Install a Multi-Node Deployment

This chapter presents instructions on deploying Autonomous Identity in a multi-node target deployment that has Internet connectivity. ForgeRock provides a deployer script that pulls a Docker container image from ForgeRock's Google Cloud Registry ( repository. The image contains the microservices, analytics, and backend databases needed for the system.

This installation assumes that you set up the deployer on a separate machine from the target.

The deployment depends on how the network is configured. You could have a Docker cluster with multiple Spark nodes and/or Cassandra nodes. The key is to determine the IP addresses of each node.

Figure 10: A multi-node deployment.

Autonomous Identity multi-node deployment.

Let's deploy Autonomous Identity on a multi-node target on CentOS 7. The following are prequisites:

  • Operating System. The target machine requires CentOS 7. The deployer machine can use any operating system as long as Docker is installed. For this guide, we use CentOS 7 as its base operating system.

  • Memory Requirements. Make sure you have enough free disk space on the deployer machine before running the commands. We recommend at least a 40GB/partition with 14GB used and 27GB free after running the commands.

  • Default Shell. The default shell for the autoid user must be bash.

  • Subnet Requirements. We recommend deploying your multinode instances within the same subnet. Ports must be open for the installation to succeed. Each instance should be able to communicate to the other instances.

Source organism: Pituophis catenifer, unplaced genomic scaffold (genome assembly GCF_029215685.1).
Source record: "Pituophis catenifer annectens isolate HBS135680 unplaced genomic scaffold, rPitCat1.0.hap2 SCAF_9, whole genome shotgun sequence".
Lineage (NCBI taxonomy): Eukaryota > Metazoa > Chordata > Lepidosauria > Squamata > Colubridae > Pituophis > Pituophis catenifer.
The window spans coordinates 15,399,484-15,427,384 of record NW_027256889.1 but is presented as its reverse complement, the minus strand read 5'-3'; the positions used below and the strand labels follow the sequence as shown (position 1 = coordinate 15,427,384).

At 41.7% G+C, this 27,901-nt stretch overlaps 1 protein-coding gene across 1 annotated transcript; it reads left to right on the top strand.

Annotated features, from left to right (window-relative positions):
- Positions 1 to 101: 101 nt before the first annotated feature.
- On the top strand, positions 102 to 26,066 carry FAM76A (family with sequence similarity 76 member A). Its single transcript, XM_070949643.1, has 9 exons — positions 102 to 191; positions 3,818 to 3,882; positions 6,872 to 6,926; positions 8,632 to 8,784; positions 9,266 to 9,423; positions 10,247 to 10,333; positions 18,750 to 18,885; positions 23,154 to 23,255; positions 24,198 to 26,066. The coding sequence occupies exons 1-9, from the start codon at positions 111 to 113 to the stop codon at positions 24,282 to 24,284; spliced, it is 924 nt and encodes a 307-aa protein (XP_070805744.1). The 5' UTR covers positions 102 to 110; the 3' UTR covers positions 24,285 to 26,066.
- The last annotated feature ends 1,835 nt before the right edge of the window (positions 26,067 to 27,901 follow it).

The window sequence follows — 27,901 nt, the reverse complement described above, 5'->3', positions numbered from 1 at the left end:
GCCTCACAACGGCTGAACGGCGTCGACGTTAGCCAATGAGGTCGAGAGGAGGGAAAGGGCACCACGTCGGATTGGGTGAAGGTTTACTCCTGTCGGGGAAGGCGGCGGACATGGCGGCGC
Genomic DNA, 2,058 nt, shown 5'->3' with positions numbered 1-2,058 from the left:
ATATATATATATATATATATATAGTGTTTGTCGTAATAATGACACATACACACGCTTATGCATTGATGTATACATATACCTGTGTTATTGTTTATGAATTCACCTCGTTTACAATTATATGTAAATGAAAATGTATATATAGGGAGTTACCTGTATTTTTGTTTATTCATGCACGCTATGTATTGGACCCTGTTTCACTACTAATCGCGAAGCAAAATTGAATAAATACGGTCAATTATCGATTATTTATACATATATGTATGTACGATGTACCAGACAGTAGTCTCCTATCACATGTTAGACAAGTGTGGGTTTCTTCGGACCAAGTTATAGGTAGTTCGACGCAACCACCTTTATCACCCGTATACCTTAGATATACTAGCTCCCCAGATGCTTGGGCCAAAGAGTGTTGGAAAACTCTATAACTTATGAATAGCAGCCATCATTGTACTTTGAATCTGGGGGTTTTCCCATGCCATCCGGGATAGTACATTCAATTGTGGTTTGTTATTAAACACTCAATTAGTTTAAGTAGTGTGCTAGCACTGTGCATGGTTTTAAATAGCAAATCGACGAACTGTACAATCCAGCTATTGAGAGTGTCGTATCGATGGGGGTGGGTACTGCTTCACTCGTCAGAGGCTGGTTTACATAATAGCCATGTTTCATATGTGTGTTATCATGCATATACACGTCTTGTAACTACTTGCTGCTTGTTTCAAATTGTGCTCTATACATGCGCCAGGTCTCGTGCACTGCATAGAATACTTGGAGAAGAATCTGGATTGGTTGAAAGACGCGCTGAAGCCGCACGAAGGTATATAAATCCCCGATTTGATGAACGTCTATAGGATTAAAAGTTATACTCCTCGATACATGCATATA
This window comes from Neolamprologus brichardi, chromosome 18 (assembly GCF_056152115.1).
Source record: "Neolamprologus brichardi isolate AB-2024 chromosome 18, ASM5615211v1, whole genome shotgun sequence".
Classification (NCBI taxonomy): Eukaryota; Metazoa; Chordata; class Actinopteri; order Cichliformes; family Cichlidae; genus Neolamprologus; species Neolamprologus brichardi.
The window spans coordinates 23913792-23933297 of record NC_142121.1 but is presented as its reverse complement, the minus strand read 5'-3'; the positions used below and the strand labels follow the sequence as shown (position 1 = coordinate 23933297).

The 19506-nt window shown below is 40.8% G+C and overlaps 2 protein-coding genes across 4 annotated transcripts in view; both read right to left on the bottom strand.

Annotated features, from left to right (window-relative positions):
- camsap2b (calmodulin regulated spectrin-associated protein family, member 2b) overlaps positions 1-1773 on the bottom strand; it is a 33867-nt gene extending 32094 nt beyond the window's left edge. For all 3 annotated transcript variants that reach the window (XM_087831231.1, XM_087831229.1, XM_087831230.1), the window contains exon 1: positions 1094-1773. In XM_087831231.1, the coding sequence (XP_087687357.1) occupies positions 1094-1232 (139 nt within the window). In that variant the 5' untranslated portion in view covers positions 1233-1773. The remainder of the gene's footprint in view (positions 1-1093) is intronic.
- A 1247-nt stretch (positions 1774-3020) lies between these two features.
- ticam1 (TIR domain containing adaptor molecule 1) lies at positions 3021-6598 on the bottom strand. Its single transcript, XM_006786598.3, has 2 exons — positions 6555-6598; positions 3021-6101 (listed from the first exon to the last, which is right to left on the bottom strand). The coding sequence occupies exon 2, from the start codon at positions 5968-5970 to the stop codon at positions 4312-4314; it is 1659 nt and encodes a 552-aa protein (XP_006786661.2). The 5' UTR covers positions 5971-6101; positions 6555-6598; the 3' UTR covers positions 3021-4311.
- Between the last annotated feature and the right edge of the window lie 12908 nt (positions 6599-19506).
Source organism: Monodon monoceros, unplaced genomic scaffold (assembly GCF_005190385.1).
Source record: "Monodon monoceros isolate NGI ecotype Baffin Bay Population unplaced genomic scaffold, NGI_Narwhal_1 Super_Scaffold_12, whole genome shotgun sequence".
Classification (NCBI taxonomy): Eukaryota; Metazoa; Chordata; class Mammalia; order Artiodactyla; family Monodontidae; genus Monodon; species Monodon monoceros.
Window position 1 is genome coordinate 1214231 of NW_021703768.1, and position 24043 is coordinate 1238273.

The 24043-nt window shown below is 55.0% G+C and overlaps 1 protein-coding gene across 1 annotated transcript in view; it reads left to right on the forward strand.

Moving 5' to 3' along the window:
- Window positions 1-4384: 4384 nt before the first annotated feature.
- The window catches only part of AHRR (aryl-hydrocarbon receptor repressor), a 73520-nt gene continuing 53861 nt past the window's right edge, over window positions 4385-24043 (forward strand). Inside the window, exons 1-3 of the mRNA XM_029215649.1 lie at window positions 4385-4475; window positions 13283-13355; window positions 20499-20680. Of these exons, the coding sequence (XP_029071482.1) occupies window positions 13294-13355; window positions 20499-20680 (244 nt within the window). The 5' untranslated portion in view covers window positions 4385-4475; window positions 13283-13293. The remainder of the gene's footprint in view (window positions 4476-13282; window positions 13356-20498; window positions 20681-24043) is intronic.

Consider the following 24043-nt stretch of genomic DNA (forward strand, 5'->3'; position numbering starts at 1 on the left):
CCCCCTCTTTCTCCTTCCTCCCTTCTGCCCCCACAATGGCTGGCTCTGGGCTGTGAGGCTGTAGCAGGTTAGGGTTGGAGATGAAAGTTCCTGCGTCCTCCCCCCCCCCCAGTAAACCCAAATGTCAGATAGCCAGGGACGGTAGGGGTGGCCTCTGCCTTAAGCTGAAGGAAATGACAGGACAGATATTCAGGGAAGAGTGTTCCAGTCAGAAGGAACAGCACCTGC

If any hosts used for the Docker cluster (docker-managers, docker-workers) have an IP address in the range of 10.0.x.x/16, they will conflict with the Swarm network. As a result, the services in the cluster will not connect to the Cassandra database or Elasticsearch backend.

    The Docker cluster hosts must be in a subnet that provides IP addresses 10.10.1.x or higher.

  • Deployment Requirements. Autonomous Identity provides a Docker image that creates a script. The script downloads additional images necessary for the installation. To download the deployment images, you must first obtain a registry key to log into the ForgeRock Google Cloud Registry ( The registry key is only available to ForgeRock Autonomous Identity customers. For specific instructions on obtaining the registry key, see How To Configure Service Credentials (Push Auth, Docker) in Backstage.

  • Filesystem Requirements. Autonomous Identity requires a shared filesystem accessible from the Spark master, Spark worker, and analytics hosts. The shared filesystem should be mounted at the same mount directory on all of those hosts. If the mount directory for the shared filesystem is different from the default, /data, update the /autoid-config/vars.yml file to point to the correct directories:

    analytics_data_dir: /data
    analytics_conf_dif: /data/conf
  • Architecture Requirements. Make sure that the analytics server is on the same node as the Spark master.

Set Up the Deployer Machine

Set up another machine as a deployer node. You can use any OS-based machine for the deployer as long as it has Docker installed. For this example, we use CentOS 7.

  1. The install assumes that you have CentOS 7 as your operating system. Check your CentOS 7 version.

    $ sudo cat /etc/centos-release
  2. Set the user for the target machine to a username of your choice. For example, autoid.

    $ sudo adduser autoid
  3. Set the password for the user you created in the previous step.

    $ sudo passwd autoid
  4. Configure the user for passwordless sudo.

    $ echo "autoid  ALL=(ALL)  NOPASSWD:ALL" | sudo tee /etc/sudoers.d/autoid
  5. Add administrator privileges to the user.

    $ sudo usermod -aG wheel autoid
  6. Change to the user account.

    $ su - autoid
  7. Install yum-utils package on the deployer machine. yum-utils is a utilities manager for the Yum RPM package repository. The repository compresses software packages for Linux distributions.

    $ sudo yum install -y yum-utils